The UK didn’t have more soldiers than Napoleon, and it took 6 coalitions, but in the end they won.
The Hapsburg Spanish had Mexican gold and mercenaries from Switzerland, but they couldn’t dominate the Dutch into submission.
In the end Churchill mortgaged his treasured empire to the Americans, in order to beat the Kaiser (and then the Fuhrer).
And here we are again, with an old man in the white house, and a trigger happy Russian looking to relive the glory of the tank battles of ‘44.”
December 22nd, 2023.
Two years later, we’ve learned a lot. Somewhere between Cold War 2 and a series of escalations for something more generational. Let’s review:
First an little incursion into Crimea, then a “special operation”. Something about denazification.
Looking further east, nevermind those man-made islands, just off the coast of Manila.
Defended with water cannons, lasers, and walls of steel made out of ships.
Fisticuffs on the roof of the Himalayas?
Don’t worry, no guns allowed!
A little coup in Burma, nothing to see here.
If you were China, you’d probably want a way around the Straight of Malacca.
Oh look an October surprise for Israel! Now every western city is a protest.
Say goodbye to rapprochement with the Saudis…
Along with any plans to circumvent the BRI with a road from Riad to Haifa.
Oops, there goes some underwater cables, out somewhere in the Baltic.
Turns out a Chinese ship called Newnew Polar Bear (flying a Russian flag) took it out with it’s anchor.
Which NATO article covers internet cables again?
Good news, turns out there’s oil offshore in Guyana!
Let’s send the oil to Europe to replace those Russian barrels.
Bad news, now Venezuela is threatening to annex the lot.
Something about decolonialization and a 100 year old beef between the Spanish and the Brits.
This week we learned about the Houthis cutting off the Bab al-Mandab strait.
Turns out the road to the Suez passes through their hood, and now 20% of European cargo traffic (and 30% of it’s liquified gas) is getting randomly attacked by missiles.
Everyone’s taking the long way around the Horn of Africa. Just another week and $500k-$1m more of fuel.
No wonder the Chinese are looking into nuclear powered container ships.
Meanwhile, the US tries to build another ‘coalition of the willing.’ Though so far the crew doens’t look to be rolling that deep.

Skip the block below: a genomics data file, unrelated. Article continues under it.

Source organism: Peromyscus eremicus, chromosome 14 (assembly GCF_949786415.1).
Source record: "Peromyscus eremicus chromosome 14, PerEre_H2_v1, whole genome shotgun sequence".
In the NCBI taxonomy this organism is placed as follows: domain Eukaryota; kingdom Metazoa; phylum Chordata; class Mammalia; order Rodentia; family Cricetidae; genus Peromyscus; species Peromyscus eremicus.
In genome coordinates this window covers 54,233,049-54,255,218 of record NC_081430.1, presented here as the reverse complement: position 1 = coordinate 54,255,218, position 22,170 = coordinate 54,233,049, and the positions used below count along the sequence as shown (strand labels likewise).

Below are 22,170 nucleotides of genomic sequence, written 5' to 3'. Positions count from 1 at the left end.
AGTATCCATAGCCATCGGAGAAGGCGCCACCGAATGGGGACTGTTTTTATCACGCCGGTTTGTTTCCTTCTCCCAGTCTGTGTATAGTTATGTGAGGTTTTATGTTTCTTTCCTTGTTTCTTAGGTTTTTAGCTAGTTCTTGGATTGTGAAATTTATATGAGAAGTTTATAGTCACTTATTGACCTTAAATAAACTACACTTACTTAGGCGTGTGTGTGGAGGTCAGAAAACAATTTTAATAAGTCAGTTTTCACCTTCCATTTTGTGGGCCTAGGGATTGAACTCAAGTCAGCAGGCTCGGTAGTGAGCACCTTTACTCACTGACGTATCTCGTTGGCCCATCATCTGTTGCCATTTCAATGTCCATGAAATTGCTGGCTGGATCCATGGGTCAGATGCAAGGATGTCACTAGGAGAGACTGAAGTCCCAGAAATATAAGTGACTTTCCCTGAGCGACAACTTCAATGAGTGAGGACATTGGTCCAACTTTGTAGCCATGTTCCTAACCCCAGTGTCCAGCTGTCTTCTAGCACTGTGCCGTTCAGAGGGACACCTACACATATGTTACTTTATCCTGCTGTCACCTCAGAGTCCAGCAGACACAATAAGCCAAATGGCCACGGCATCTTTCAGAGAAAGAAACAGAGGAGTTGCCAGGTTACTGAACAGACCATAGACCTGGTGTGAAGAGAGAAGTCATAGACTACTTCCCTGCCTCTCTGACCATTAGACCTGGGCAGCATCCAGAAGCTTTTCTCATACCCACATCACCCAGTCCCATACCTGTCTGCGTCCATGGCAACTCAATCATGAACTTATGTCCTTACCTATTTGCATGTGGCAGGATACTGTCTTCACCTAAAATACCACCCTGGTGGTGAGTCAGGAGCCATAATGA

Best case scenario seems to be spending $2m to shoot down $2k drones. Guess this is what they mean by ‘asymmetric’ warfare.
If the invasion of Ukraine was the starting bell of the end of Pax Americana, the direction of the new world order is clear: chaos.
Hamas as spoiler for Israeli-Saudi rapprochement (and potentially a viable challenge to BRI)
Himalayan fist fights between India and China at the top of the world.
Russo-Chinese pipeline shenanigans in the Baltics.
Water cannon warfare in the South China Sea.
The tightening noose around Taiwan.
Pirates in the Red Sea.
Individually, the American military could potentially deal single handedly with any one of these flash points. Together and simultaneously, we are witnessing a very real and determined campaign to slowly escalate conflict on *all fronts*, and in doing so stretch the American military industrial complex to defend everywhere and dominate nowhere all at once.
11 aircraft carriers only go so far.
Particularly when you consider what comes with it.
We’re going to need more boats.
To do that, we are going to need a lot more steel.
The latest deterioration off the coast of Yemen, where the persistent, airborne assault of global shipping by Iran-backed Houthis has forced many major shipping companies to decide they’d rather take the southern route around the horn of African. Adding a week (and about a million dollars of cost) to the journey to Europe. Note around a fifth of European container traffic and around a third of their imported jet fuel (kerosene) comes through the Suez.
Somehow, every time conflict breaks out, Europe pays the price. Literally, in the form of higher prices.
Recall European gas prices in 2022…
Conflict is Inflationary
Charts and graphs included in these materials are intended for educational purposes only and should not function as the sole basis for any investment decision.